Grain markets are now just erratic


For weeks, we have talked about volatility in the grain markets. This is, by definition, a large range of prices in a short time. Volatility that is regular overtime becomes just background noise in the market sound. Now, it just feels like prices are erratic.

Given the uncertainty and fear in the pricing mechanism known as the futures markets, it should not surprise us that we now expect large swings in prices in short periods of time. The price of crude oil is expected to get to $120 a barrel. Then, it is seen to go back below $100. Now corn and soybeans are taken to levels seen rarely in history but on a regular basis.

I am so old that I remember when farmers who felt like speculating would just bet on seasonality. That is, they bought the markets at harvest and sold them a few months later. The bet was that prices improved with time during the year, and it was generally a safe bet. It was a big deal to see corn prices move a couple of cents in a day. Those days are gone.

Last week, July corn futures gained a nickel, but December futures were down almost 11 cents. We treated the price change like it was a surprise that it was small. We talked about how the market was better during the week but was disappointing Friday.

Time was when a change like this would have been a big deal, but instead we struggled to comment on the small reaction to market forces for the week.

At the same time, July soybean futures gained almost 33 cents, and the November futures were up almost four. Big deal.

There was actual news that was not from Ukraine. Indonesia is putting a ban on Palm Oil. Yawn. We had a large soybean sale to Mexico, and sales to “unknown” destinations, which is code these days for “China.” So what? Chicago wheat futures lost 29 cents, and the reaction is that we are not getting any of the wheat business lost in the Ukraine mess.

Events that used to shape our world, and our markets, are now shrugged off. We are focused on the war in Ukraine, and we are surprised that we have struggled to break through $17 soybeans. New beans had not broken $15 until the last few days, and we are surprised.

Delayed planting

Lost in the chatter that used to be significant news is the fact that the spring planting season in this country is being delayed by cold weather that has been too cold and wet in the East, and, until recently, too cold and dry in the West.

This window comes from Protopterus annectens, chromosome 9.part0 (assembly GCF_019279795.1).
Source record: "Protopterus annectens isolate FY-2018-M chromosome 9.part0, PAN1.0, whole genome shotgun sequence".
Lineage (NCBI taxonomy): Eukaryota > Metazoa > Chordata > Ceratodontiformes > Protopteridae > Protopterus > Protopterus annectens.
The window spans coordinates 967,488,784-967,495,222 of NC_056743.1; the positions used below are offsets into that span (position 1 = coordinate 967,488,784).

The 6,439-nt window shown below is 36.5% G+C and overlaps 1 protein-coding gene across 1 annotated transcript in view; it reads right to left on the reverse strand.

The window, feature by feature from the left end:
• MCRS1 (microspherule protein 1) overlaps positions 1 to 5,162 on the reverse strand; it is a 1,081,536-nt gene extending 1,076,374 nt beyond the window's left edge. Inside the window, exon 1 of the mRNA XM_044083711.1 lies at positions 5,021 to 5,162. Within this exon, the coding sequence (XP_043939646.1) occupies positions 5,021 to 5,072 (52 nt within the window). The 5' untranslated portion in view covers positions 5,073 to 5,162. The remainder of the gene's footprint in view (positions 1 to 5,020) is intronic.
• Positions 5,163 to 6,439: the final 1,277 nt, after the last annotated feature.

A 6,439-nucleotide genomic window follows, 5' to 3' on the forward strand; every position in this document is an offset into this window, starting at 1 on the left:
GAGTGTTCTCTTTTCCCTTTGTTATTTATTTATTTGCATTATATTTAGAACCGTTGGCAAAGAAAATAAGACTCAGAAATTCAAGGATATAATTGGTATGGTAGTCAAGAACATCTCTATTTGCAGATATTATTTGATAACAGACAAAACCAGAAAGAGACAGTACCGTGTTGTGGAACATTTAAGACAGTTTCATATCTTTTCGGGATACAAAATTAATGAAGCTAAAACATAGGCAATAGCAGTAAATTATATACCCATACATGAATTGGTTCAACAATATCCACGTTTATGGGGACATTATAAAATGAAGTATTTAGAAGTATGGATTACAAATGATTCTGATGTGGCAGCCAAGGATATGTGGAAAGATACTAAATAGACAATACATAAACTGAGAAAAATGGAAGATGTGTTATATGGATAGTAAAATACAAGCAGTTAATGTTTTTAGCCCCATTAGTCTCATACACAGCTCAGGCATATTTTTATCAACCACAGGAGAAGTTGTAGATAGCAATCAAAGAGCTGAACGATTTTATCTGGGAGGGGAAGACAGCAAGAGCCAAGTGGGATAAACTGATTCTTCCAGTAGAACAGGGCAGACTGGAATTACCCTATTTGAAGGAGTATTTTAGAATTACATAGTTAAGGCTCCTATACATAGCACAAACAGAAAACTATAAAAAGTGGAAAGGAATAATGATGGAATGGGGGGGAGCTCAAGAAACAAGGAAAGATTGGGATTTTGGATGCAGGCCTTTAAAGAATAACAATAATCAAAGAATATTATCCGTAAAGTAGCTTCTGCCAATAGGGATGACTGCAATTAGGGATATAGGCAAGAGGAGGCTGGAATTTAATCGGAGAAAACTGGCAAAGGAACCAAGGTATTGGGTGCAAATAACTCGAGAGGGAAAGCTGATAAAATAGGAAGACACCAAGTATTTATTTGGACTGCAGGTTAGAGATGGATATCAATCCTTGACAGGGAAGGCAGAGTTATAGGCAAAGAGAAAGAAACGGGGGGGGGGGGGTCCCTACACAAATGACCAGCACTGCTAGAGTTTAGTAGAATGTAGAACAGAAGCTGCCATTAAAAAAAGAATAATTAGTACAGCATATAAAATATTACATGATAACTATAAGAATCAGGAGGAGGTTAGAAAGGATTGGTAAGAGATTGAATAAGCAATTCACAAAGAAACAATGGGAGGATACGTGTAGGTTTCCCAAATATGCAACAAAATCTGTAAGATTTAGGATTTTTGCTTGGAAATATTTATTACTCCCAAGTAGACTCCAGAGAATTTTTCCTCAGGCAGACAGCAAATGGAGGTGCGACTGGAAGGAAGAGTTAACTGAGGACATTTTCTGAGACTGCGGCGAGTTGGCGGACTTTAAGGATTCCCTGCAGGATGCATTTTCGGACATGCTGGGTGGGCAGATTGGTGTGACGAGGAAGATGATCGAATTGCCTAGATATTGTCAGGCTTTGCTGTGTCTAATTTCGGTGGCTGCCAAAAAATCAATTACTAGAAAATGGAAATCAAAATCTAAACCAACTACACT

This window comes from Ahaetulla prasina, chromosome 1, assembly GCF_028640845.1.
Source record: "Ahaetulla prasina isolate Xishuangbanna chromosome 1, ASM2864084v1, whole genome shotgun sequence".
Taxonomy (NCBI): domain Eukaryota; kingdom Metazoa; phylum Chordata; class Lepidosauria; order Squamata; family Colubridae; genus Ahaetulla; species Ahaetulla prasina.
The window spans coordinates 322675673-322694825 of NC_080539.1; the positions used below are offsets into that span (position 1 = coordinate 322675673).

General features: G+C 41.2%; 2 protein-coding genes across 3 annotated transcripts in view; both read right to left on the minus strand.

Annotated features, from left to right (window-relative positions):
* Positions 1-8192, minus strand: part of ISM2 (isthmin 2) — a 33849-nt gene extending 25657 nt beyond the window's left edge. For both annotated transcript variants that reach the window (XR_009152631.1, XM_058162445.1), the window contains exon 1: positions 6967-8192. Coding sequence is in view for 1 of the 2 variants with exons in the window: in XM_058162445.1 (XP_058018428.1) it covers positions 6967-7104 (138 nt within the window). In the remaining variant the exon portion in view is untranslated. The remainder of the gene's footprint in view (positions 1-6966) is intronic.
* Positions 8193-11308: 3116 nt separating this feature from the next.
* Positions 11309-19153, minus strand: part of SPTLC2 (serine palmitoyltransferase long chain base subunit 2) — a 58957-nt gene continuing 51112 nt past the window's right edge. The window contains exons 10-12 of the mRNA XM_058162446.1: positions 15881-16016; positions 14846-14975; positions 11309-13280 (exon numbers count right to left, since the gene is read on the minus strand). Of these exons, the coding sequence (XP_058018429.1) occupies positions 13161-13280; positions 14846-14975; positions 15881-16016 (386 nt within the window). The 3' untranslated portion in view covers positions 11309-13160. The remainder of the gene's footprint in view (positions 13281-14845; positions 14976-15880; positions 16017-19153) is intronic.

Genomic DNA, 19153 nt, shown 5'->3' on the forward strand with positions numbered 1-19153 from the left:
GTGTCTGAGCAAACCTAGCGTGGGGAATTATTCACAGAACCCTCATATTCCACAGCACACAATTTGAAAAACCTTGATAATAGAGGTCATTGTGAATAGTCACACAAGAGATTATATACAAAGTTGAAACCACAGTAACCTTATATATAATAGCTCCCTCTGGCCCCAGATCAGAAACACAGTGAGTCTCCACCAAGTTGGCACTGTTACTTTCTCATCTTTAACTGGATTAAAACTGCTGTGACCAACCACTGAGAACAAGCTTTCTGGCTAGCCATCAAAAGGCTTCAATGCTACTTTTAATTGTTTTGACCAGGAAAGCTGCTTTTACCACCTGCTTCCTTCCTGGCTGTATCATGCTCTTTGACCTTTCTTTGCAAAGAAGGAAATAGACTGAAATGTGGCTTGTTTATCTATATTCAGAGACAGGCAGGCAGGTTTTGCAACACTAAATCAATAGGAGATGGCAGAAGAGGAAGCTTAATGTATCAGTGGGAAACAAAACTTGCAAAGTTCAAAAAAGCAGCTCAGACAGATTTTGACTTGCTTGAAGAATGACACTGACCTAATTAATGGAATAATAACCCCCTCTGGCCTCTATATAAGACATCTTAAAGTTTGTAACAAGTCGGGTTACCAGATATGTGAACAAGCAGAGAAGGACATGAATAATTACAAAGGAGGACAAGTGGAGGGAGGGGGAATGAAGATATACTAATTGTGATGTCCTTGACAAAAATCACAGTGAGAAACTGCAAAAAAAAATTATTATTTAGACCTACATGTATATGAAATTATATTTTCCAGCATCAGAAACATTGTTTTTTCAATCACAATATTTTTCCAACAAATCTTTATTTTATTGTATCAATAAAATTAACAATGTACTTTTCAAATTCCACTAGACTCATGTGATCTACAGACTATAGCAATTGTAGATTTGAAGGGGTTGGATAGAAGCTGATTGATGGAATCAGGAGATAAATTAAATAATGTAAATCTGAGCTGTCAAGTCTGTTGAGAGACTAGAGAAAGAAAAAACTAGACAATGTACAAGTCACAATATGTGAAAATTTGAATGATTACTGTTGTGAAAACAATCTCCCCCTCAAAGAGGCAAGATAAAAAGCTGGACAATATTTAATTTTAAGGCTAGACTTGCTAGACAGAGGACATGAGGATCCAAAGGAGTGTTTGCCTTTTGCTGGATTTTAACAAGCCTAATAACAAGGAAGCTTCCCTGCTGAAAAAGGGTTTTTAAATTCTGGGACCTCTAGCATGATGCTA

I have heard first-hand accounts of dust storms large enough to disturb traffic on some interstates in the Western Corn Belt. Recently, however, some very dry areas have gotten soil structures refilled with moisture from snow and rain. The temperatures remain cold, however.

While we have gotten jaded with regular bits of what used to be huge news, it is notable that scattered isolated areas where farmers have planted some corn and, under modern regimes, some soybeans are talked about because they are rare.

The farmer who planted 600 acres of corn last week near Kansas City is worried that he is too early for conditions, but glad he is far enough south that he may get away with it.

We used to think we planted corn in early May. Now we want to finish in early May, and it is not going to happen this year. Weather forecasts for the next two weeks are not encouraging. Farmers in some areas are already hunting for short-season corn varieties.

In fact, the corn market fell the end of the week in spite of positive market news. We are delayed in planting. We did see significant exports. Maybe the market is just tired, and needs a correction.


Futures markets are, by definition, an estimate of value in the future. They are susceptible to fear of the unknown. When the unknown becomes accepted as commonplace, as we are now getting comfortable with war news just being more of the same, the fear that drives prices ahead of reality is lessening.

The soybean market, which is driven first by any speculative news, has not been our leading market. The high prices there are more a function of production problems in South America than production and export problems in Ukraine. Ukraine is a wheat and corn problem. News of export sales to China that normally would be going to Brazil continue to fuel markets, but not yet to new highs.

A look at trends tells us that this current war event is a corn market more than a soybean one. July corn futures had a recent high above $8. Soybeans have only recently gotten anywhere near the high in late February that resulted from the first shocks of the Russian invasion into Ukraine. July futures touched $17.34 April 22, with the November at $15.41

Meanwhile, July corn futures touched $8.193⁄4, April 19, and the December was as high as $7.55 the same day.


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